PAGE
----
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Pediatr Blood Cancer. 2014 Jan;61(1):95-101. doi: 10.1002/pbc.24648. Epub 2013 Aug 11.

Intensive induction chemotherapy followed by myeloablative chemotherapy with autologous hematopoietic progenitor cell rescue for young children newly-diagnosed with central nervous system atypical teratoid/rhabdoid tumors: the Head Start III experience.

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Division of Pediatric Hematology and Oncology, Department of Pediatrics, The University of Texas MD Anderson Cancer Center, Houston, Texas.



Atypical teratoid/rhabdoid tumor (AT/RT) of the central nervous system (CNS) is a rare embryonal neoplasm of early childhood with dismal outcome and no current uniformly accepted treatment. Given its highly aggressive nature and predilection for dissemination at diagnosis, intensive multimodal therapy is required.


Nineteen children with newly diagnosed CNS AT/RT were treated on the head start (HS) III protocol. Treatment consisted of surgical resection, 5 cycles of induction chemotherapy, followed by consolidation with myeloablative chemotherapy and autologous hematopoietic progenitor cell rescue (AuHCR). Irradiation was given following recovery from consolidation based on patient age, disease extent at diagnosis, and treatment response to induction.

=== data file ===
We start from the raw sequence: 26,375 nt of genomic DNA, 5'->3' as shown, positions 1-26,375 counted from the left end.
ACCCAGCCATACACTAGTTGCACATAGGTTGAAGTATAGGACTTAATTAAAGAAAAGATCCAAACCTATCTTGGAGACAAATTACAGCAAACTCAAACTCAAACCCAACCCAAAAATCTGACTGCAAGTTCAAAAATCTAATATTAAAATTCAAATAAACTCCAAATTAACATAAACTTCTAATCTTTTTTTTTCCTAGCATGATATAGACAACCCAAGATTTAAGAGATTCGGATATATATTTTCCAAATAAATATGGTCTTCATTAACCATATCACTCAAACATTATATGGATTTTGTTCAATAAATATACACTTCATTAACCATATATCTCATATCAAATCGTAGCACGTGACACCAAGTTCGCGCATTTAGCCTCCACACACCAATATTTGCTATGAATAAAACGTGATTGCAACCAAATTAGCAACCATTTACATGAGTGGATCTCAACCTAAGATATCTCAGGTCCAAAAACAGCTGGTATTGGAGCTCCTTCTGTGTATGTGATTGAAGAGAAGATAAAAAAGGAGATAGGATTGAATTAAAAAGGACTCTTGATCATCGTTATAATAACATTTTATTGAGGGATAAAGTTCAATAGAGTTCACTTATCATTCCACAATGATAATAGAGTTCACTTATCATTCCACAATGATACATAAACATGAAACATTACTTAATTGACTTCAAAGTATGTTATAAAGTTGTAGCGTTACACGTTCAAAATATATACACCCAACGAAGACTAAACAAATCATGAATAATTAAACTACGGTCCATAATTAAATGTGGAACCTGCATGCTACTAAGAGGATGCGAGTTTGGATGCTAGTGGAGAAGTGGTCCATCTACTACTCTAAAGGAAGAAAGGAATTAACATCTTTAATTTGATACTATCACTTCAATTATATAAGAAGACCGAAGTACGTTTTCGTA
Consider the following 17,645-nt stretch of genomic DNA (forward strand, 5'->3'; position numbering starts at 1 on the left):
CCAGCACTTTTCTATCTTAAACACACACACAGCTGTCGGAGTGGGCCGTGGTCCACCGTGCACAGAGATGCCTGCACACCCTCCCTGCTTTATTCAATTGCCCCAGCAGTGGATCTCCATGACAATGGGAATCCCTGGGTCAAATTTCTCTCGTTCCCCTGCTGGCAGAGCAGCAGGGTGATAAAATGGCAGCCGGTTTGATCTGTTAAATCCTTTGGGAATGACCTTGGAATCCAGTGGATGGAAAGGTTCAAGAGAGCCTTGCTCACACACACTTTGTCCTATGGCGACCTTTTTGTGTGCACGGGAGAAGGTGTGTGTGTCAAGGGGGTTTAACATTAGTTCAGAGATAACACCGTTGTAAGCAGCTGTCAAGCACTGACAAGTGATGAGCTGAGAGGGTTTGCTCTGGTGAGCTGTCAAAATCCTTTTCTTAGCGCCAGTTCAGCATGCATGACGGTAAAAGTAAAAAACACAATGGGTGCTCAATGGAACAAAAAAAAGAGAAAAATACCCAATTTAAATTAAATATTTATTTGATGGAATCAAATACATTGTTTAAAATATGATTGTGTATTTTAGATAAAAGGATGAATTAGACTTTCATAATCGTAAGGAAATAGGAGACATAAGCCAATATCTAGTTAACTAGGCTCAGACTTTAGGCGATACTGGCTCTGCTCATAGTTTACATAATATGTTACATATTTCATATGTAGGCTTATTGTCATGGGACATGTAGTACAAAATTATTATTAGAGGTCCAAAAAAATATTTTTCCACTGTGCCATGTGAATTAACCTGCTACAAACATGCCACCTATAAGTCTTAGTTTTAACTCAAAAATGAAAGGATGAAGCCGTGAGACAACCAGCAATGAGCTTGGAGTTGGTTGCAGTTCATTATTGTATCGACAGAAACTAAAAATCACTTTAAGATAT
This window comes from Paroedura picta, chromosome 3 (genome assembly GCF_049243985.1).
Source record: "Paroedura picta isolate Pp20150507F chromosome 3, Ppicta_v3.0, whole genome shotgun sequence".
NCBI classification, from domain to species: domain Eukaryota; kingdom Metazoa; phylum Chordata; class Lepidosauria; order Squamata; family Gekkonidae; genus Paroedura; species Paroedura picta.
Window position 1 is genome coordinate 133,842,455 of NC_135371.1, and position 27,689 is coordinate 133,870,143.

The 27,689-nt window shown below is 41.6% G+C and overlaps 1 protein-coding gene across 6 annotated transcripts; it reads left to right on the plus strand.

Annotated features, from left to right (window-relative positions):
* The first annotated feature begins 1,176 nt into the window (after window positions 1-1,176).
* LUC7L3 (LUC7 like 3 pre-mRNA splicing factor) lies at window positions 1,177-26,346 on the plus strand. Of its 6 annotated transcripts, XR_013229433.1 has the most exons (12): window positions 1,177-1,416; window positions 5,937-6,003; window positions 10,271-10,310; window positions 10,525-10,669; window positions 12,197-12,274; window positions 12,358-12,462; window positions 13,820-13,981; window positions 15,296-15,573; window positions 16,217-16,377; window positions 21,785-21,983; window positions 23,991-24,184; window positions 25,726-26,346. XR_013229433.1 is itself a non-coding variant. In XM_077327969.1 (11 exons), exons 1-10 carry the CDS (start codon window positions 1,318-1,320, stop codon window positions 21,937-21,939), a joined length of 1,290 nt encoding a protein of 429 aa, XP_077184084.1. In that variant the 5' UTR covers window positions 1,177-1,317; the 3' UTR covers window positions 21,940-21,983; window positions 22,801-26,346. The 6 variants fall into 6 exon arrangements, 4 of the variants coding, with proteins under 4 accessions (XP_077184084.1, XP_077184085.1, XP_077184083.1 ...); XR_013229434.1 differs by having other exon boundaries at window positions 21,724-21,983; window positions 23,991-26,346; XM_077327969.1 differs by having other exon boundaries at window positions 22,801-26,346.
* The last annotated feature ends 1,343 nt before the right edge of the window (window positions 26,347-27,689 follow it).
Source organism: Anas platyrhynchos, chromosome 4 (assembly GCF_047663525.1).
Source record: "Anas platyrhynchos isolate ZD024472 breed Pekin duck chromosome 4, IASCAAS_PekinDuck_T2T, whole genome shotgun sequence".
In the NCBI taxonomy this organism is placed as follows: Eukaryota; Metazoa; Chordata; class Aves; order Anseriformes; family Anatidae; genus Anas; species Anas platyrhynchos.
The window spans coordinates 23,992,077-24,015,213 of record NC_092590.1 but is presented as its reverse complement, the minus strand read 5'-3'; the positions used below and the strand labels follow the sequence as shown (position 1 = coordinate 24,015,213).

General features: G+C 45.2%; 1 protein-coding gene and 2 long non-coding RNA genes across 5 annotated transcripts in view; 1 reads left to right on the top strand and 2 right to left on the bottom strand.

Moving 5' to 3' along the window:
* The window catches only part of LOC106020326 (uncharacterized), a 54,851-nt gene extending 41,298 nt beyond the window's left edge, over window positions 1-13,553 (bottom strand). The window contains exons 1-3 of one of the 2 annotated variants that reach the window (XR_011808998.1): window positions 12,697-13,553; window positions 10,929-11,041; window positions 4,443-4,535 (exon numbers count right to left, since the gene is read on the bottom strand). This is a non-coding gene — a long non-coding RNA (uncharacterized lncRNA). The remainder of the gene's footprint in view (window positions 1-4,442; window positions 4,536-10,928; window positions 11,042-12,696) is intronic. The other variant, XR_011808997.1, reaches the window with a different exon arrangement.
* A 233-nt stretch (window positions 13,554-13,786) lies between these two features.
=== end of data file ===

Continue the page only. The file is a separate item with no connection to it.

Nineteen children (median age of 14 months) were treated on HS III between 2003 and 2009. Only four finished induction and three proceeded to consolidation. There are presently four survivors at 40, 42, 46, and 79 months from study enrollment. Eleven patients experienced tumor progression at a median time to progression of 4.1 months of whom 10 died with a median time from progression to death of 2.6 months. Five toxic deaths occurred, three of them while on the study. The 3-year event-free survival (EFS) and overall survival (OS) for the whole group was 21 ± 9% and 26 ± 10%, respectively. Five patients received irradiation at progression with only one long-term survivor.


A minority of children with CNS AT/RT treated on HS III may be long-term survivors without irradiation. More effective therapies are desperately needed.


CNS tumors; chemotherapy; clinical trials; stem cell transplantation; teratoid/rhabdoid; tumors

[Indexed for MEDLINE]

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